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Commercial Payment Solutions Guide
Commercial Payment Solutions Guide
Commercial Payment Solutions Guide
Commercial Payment Solutions Guide
Commercial Payment Solutions Guide
Commercial Payment Solutions Guide
Commercial Payment Solutions Guide
Commercial Payment Solutions Guide
Commercial Payment Solutions Guide
Commercial Payment Solutions Guide
Commercial Payment Solutions Guide
Commercial Payment Solutions Guide
Commercial Payment Solutions Guide
Commercial Payment Solutions Guide
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Commercial Payment Solutions Guide

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  • 1. Commercial Payment Solutions RFP Guide: How to create an effective Request for Proposal for corporate T&E card, purchasing card and /or other automated commercial corporate payment solutions Designed for professionals with beginning-to-intermediate levels of experience in issuing and reviewing proposals Provided by: American Express Corporate Services americanexpress.com/corporateservices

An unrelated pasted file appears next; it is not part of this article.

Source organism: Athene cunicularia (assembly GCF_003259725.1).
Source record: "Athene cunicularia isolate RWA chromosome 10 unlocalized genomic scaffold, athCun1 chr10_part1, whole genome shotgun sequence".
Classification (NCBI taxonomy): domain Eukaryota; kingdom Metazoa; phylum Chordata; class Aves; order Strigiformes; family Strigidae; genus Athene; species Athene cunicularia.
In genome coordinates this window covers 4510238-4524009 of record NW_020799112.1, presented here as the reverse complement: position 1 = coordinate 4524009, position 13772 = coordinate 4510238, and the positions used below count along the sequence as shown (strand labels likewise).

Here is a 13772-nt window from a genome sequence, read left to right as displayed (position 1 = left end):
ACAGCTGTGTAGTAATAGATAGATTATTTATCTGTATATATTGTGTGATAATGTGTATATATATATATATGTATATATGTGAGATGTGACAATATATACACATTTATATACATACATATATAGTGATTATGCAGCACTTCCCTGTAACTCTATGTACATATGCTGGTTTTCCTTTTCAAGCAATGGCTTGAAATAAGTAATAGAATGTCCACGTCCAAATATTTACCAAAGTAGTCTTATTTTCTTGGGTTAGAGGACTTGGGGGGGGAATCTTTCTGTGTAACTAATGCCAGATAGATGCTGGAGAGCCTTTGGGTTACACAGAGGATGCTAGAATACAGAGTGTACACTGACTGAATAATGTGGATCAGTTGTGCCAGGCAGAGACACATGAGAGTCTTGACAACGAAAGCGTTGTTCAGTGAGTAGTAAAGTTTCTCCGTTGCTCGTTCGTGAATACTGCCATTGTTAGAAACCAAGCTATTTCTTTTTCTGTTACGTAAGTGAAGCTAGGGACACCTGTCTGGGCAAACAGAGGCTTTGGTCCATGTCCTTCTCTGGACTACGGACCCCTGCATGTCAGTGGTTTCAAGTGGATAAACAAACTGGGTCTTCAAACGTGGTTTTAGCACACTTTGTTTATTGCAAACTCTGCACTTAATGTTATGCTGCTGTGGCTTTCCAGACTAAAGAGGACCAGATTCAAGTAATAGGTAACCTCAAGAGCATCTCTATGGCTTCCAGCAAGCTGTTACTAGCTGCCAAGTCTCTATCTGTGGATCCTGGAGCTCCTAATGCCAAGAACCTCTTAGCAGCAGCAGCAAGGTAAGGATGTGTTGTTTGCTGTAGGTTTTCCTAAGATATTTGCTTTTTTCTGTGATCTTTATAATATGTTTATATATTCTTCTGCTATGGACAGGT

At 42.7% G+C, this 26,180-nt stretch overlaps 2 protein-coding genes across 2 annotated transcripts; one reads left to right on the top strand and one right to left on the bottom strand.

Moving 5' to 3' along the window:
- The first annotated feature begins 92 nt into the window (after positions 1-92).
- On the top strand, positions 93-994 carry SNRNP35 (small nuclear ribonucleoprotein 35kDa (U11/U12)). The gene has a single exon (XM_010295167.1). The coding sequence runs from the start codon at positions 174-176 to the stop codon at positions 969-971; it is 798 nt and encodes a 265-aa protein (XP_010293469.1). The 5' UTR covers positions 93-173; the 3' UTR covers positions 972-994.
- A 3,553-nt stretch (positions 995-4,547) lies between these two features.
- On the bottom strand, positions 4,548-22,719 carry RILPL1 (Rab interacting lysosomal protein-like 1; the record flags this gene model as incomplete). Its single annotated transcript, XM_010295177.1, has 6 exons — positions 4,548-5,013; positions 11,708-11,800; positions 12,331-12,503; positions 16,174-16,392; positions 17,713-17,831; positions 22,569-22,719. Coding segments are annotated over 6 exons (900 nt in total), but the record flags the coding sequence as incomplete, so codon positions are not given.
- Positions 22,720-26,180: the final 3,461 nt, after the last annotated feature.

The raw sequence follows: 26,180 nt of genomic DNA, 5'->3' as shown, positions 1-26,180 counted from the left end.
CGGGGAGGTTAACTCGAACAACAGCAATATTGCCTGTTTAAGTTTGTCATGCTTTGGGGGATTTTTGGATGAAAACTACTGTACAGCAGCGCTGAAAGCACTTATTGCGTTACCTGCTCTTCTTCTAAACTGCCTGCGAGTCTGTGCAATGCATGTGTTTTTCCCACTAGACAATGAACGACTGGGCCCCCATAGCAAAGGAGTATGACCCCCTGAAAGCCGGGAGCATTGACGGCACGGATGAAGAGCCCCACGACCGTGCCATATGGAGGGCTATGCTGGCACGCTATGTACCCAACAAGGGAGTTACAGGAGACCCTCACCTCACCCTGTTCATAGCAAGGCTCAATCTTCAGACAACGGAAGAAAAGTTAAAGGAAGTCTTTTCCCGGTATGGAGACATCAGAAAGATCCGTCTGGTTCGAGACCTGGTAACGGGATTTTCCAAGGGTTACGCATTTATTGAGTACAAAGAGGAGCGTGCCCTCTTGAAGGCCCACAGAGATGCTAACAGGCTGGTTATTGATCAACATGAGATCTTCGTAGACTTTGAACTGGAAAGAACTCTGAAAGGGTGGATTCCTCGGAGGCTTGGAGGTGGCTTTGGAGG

• 2. Request for Proposal Guide Table of Contents How to be a Proposal Process Expert 1 What is a ‘Request for Proposal’? 1 Understanding the typical process surrounding an RFP 1 How to speak the language of the card and payment solution providers 1 Getting Started: Pre-RFP Planning 3 The RFP planning process 3 Define the current program and future services needs/goals 3 Identify RFP process sponsor(s), key player(s), and decision-maker(s) 3 Determine which providers will receive an RFP 4 Determine which providers will receive an RFP 4 Planning for the review: receiving and evaluating your proposals 4 How to manage an efficient proposal process 4 Beyond your proposal review 5 Making it Happen: Creating your RFP 6 Providing introduction/background information to suppliers 6 The RFP questionnaire 7 Utilize a professional RFP template 8 Determine the appropriate format for your RFP 10 Receiving and Evaluating Proposals 11 Communication with providers 11 RFP scoring 11 Utilize a ready-to-use RFP Evaluation Tool 12 For your convenience, the Table of Contents is hyperlinked to allow you to easily navigate through the document when viewed electronically. Simply roll your mouse over the topic or page number, press the Ctrl key, and click to automatically move to that section.